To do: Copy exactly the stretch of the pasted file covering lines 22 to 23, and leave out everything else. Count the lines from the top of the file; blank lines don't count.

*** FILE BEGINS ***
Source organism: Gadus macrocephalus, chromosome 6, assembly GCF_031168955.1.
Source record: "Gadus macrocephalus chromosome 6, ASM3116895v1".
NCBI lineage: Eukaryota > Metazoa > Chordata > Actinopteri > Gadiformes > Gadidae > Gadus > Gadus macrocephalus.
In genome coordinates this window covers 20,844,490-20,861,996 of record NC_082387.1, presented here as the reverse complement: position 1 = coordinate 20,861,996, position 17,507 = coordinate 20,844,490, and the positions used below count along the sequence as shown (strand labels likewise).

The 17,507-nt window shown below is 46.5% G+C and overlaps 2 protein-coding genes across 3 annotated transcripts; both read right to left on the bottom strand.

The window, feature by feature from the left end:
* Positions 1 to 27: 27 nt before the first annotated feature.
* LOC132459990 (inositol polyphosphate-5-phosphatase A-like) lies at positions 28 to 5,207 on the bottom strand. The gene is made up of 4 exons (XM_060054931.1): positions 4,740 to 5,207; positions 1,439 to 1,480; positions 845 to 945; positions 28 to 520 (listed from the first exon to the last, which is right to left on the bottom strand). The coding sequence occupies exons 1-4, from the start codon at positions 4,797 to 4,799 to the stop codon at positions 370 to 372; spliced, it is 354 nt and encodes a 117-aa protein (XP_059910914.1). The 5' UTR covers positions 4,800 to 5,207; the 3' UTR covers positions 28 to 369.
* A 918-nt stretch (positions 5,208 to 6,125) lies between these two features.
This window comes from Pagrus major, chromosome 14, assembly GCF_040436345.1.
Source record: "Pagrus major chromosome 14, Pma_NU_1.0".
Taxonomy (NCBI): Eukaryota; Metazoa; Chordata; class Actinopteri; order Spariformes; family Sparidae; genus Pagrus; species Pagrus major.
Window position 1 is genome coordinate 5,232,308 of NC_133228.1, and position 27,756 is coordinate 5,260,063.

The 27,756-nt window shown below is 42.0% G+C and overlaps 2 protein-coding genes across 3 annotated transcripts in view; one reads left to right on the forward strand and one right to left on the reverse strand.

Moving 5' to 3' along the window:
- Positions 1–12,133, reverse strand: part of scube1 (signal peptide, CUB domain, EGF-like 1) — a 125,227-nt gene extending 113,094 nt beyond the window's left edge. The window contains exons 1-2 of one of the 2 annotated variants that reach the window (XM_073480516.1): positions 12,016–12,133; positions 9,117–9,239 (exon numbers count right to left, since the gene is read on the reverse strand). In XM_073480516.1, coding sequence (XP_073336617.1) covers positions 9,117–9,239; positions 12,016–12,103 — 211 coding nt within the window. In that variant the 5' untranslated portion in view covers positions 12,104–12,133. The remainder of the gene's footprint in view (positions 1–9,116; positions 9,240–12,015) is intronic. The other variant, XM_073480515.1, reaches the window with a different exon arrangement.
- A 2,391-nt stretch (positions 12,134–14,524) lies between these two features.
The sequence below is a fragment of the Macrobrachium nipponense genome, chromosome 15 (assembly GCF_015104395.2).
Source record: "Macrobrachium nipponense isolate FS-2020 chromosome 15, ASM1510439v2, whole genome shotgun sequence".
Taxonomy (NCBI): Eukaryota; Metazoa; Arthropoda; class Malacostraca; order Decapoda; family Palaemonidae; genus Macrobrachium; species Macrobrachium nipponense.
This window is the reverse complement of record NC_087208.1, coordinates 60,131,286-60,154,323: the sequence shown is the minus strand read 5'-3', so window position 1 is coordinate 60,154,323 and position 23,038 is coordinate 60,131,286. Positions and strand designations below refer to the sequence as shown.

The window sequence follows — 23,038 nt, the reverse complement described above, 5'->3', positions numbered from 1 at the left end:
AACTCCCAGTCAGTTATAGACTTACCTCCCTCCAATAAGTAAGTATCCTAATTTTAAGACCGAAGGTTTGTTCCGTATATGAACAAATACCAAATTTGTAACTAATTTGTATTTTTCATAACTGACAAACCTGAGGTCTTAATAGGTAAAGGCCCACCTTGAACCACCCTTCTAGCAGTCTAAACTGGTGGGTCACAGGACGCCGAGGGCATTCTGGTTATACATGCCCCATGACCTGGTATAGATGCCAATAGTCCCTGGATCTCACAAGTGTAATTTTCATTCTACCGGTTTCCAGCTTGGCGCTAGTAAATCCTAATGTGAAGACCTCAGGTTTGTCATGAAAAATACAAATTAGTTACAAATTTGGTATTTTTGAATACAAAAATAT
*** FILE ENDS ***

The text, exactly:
The window sequence follows — 23,038 nt, the reverse complement described above, 5'->3', positions numbered from 1 at the left end:
AACTCCCAGTCAGTTATAGACTTACCTCCCTCCAATAAGTAAGTATCCTAATTTTAAGACCGAAGGTTTGTTCCGTATATGAACAAATACCAAATTTGTAACTAATTTGTATTTTTCATAACTGACAAACCTGAGGTCTTAATAGGTAAAGGCCCACCTTGAACCACCCTTCTAGCAGTCTAAACTGGTGGGTCACAGGACGCCGAGGGCATTCTGGTTATACATGCCCCATGACCTGGTATAGATGCCAATAGTCCCTGGATCTCACAAGTGTAATTTTCATTCTACCGGTTTCCAGCTTGGCGCTAGTAAATCCTAATGTGAAGACCTCAGGTTTGTCATGAAAAATACAAATTAGTTACAAATTTGGTATTTTTGAATACAAAAATAT